Looking back on ‘Moving Patterns’

'Moving patterns', Royal Geographical Society 2009

The show at the Royal Geographical Soety in London is over. Itâ??s time to reflect on the experience. What has emerged?

While working on the project I tried to keep three questions in mind. Iâ??d amassed a magpie hoard of photos from my Indian journey in 2008 and my visits to my research sites (Green Street, Newham, and the South Asian Collection and archive at the V&A in 2008 and 2009). First, what kind of material had I gathered? â?? what did it utter?

What it seemed to yield was most obviously, its colour; then its plenitude and variety. The images were each vivid in themselves. Seen together, they seethed with narratives of place. From spending time with such a mass of images, came a realisation of the mobility of the ornament and how much it contributes to our sense of place. So the transient, shifting, cosmopolitan nature of Green Street became ever more apparent. People and their cultures migrate and traditions of ornament travel endlessly with them. On Green Street, a wide variety of ornament unselfconsciously coexists. And this made me think about what is implied in the word â??cosmopolitanâ??: what makes a city truly cosmopolitan is not just its variety of ethnicities but its giving space to multiple ways of seeing.

So,what kind of experience did I want viewers of the â??Moving Patternsâ?? exhibition to receive? On the answer to this question depended another: what structures might I use to allow the material to speak? In the end I made an installation which would offer opportunities to look and to receive in different ways; there were items which surrounded the viewer, items to look at or to look into.

'Moving Patterns', Royal Geographical Society 2009 'Moving Patterns' at the Royal Geographical Society. May 2009

'Moving Patterns' at the Royal Geographical Society, London, May 2009

The part of the installation which evoked the world of contemporary production and consumption (rafts of pallets bearing the fragile containers of consumption, ornamented carrier bags), was to lead the viewer to a â??mini museumâ??, a display itself concerning museum display, seeking to make visible the always – present connections between commerce and the activity of collecting. But above all, the exhibition had to enact the â??cosmopolitanâ??, and this meant that the work of the contributing artists was key. There had to be a space for different approaches, for various ways of seeing. I wanted the presence of different artists to decentre all the work, including my own. The carrier bags in these images are by artists Samar Abbas, Nilesh Mistry, Sumi Perera and Helen Scalway.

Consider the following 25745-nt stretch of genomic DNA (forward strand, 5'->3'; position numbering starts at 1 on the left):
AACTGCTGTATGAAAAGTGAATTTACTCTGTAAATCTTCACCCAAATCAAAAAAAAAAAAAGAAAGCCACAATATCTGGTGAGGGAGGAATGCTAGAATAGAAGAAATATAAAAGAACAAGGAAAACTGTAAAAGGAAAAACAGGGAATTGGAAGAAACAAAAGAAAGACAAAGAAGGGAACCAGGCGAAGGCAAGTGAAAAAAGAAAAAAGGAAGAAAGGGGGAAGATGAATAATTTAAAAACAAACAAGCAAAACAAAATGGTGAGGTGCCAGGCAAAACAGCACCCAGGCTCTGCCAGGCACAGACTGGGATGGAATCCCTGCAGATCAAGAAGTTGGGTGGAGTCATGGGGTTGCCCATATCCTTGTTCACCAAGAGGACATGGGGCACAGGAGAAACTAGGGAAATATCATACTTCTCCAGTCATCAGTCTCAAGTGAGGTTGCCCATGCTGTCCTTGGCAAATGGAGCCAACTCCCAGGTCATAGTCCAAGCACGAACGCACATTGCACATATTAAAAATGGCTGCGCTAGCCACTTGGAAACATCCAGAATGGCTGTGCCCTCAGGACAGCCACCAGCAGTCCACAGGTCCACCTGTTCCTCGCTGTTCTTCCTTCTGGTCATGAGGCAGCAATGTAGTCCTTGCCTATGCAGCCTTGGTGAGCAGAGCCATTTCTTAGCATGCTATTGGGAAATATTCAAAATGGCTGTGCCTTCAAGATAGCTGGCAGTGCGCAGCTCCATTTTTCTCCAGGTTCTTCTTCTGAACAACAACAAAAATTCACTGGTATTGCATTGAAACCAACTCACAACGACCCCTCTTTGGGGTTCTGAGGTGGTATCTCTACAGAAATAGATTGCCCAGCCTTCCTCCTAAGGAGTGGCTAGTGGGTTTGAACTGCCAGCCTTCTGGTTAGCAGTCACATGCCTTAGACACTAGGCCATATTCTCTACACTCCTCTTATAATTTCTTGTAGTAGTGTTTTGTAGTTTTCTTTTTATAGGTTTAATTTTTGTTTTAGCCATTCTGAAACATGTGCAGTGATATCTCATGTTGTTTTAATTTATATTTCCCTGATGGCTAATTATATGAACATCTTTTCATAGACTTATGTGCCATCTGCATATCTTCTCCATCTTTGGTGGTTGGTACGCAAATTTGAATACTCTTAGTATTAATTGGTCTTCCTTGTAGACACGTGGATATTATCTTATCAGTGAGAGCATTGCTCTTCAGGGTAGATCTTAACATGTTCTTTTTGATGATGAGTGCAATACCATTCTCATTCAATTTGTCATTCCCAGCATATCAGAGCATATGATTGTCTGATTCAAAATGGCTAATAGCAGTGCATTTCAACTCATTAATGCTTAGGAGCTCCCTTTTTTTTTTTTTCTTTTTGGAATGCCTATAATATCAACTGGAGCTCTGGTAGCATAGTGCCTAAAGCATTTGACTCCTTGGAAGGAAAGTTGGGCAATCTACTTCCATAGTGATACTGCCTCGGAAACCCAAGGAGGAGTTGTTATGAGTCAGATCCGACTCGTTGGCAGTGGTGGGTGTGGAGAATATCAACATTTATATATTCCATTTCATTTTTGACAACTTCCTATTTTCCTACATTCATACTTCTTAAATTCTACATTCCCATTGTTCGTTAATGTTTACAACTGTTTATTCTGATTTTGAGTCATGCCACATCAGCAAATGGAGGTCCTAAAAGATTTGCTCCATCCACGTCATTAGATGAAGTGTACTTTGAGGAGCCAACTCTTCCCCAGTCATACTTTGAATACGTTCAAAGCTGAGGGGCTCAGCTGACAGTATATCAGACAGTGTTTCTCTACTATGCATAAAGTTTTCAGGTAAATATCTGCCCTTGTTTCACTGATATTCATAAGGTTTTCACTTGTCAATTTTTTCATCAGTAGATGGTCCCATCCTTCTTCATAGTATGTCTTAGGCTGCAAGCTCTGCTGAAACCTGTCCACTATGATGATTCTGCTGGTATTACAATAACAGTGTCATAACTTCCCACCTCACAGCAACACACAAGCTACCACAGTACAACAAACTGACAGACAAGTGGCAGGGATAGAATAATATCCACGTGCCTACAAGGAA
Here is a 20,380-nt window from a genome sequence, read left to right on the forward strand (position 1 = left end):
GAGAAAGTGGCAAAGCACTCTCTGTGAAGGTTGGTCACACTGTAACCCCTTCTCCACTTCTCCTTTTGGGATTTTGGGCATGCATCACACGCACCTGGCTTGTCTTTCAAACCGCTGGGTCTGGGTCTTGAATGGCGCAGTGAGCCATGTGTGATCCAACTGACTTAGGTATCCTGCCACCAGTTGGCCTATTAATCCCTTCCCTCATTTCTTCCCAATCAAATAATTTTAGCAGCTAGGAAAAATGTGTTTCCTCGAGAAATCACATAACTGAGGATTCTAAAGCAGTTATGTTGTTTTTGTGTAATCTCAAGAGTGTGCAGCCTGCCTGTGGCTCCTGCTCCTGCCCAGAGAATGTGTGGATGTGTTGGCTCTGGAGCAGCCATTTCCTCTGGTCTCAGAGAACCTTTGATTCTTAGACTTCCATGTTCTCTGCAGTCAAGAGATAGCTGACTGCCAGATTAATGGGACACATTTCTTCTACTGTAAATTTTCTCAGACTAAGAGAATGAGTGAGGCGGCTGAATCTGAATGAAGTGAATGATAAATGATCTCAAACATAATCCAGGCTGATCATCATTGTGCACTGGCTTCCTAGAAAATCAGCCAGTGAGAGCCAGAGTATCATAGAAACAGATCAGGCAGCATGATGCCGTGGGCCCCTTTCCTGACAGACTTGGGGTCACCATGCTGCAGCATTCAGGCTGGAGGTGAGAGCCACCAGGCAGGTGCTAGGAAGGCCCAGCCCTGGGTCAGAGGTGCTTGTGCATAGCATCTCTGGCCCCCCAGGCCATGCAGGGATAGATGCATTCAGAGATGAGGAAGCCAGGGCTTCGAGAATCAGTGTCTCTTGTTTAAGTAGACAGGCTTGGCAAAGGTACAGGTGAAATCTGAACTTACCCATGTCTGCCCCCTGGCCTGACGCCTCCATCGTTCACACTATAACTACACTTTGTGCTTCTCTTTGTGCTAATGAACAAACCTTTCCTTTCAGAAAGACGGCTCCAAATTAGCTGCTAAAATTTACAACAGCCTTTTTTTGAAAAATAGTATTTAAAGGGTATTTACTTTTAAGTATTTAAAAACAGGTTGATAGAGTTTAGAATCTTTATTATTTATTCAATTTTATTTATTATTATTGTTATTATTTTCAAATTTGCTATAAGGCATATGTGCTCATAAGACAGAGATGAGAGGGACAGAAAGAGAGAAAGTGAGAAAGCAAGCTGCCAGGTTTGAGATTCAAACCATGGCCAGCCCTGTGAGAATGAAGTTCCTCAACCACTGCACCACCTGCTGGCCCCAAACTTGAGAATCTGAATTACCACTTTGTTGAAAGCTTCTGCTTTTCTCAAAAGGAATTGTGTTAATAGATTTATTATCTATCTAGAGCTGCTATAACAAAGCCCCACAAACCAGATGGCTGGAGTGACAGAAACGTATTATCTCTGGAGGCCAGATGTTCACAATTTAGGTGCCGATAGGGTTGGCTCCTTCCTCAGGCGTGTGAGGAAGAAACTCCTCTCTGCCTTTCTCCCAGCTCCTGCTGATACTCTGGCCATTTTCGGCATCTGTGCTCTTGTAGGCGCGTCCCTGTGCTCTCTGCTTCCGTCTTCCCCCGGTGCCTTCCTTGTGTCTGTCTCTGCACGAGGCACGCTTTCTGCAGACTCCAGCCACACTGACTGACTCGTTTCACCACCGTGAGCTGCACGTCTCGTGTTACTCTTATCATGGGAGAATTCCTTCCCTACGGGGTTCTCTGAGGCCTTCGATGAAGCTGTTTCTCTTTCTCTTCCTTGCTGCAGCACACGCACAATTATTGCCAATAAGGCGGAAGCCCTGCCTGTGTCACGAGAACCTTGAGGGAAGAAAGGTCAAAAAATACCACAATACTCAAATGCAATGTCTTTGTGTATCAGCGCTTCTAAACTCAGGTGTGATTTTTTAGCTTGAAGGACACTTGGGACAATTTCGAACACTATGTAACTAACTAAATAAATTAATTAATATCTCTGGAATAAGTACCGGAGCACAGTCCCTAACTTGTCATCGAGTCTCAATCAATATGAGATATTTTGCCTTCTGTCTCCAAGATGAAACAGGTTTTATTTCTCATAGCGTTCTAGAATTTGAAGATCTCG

Although my final image is one which I drew myself, it seeks to evoke a sense of a decentred, shifting space with no one centre, but with many.

Seeing From Many Centres  Helen Scalway 2003

More images from the â??Moving Patternsâ?? exhibition will be uploaded to the â??Fashioning Diaspora Spaceâ?? site on the V&Aâ??s website later this year. Thank you for following this blog, and my special thanks to all those readers who have contributed some fascinating comments.

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